As Mark Bishop, the “customer and cause” head of National Trust Scotland, wrote on their website this week: “Unless there is an agreement at national level by the various bodies responsible for legislation which ensures placenames like Glencoe and St Kilda can’t be trademarked, we have to deal with the consequences and play by the rules of the game as they are. Whether we like it or not.”

A none-too-subtle punt there for more sophistication around this at the “national level” (what nation?). Incidentally, the last I read about indy and trademark law – which was in the White Paper Scotland’s Future in 2013 – it promised “a simpler and cheaper, more business-friendly model than the current UK system, which is bureaucratic and expensive, especially for small firms”. Ehm, maybe not quite in the spirit… The widest context for all this is, of course, the tourist dollar. The push is to constantly improve, diversify and develop the tourism experience – historic site by quaint village by stunning landscape – in order to pull the world’s affluent, and their spend, our way.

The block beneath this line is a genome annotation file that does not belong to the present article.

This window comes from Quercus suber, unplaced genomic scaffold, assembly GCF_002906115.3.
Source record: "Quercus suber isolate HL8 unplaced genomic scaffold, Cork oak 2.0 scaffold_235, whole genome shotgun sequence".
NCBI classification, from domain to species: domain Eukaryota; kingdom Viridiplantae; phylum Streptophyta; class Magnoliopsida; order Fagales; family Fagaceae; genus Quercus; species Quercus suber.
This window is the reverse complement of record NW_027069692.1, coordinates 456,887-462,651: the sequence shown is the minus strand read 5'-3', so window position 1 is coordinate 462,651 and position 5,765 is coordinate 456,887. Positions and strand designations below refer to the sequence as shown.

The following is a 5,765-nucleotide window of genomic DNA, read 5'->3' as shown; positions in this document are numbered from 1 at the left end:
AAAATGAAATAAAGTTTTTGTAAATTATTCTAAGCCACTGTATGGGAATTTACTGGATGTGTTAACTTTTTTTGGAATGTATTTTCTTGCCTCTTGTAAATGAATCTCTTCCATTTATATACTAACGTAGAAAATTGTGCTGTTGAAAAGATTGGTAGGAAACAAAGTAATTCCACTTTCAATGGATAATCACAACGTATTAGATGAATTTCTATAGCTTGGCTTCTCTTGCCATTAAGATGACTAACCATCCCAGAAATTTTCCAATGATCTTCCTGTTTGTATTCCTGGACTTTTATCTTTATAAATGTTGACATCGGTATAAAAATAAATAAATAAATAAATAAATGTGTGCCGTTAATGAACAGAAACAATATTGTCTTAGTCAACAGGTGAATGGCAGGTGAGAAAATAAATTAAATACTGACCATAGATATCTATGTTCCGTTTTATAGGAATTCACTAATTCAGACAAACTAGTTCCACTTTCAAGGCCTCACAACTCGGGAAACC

Every other spot on the planet wants to proclaim its visitable uniqueness. Trademarking their place names may be a strong tool to hand.

In this context, NTS can easily justify its sharp practice. Establishing a “mark of trade” helps them defend the quality of their own commerce, whether merchandise or services. This doesn’t just maintain high standards in its tourist offer, but also fills the trust’s charitable coffers.

Yet this is a sore path. It implies a future of ever-mounting litigation – and an increasing transfer of precious funds to the legal offices of Grabbit, Snatchem and Purse.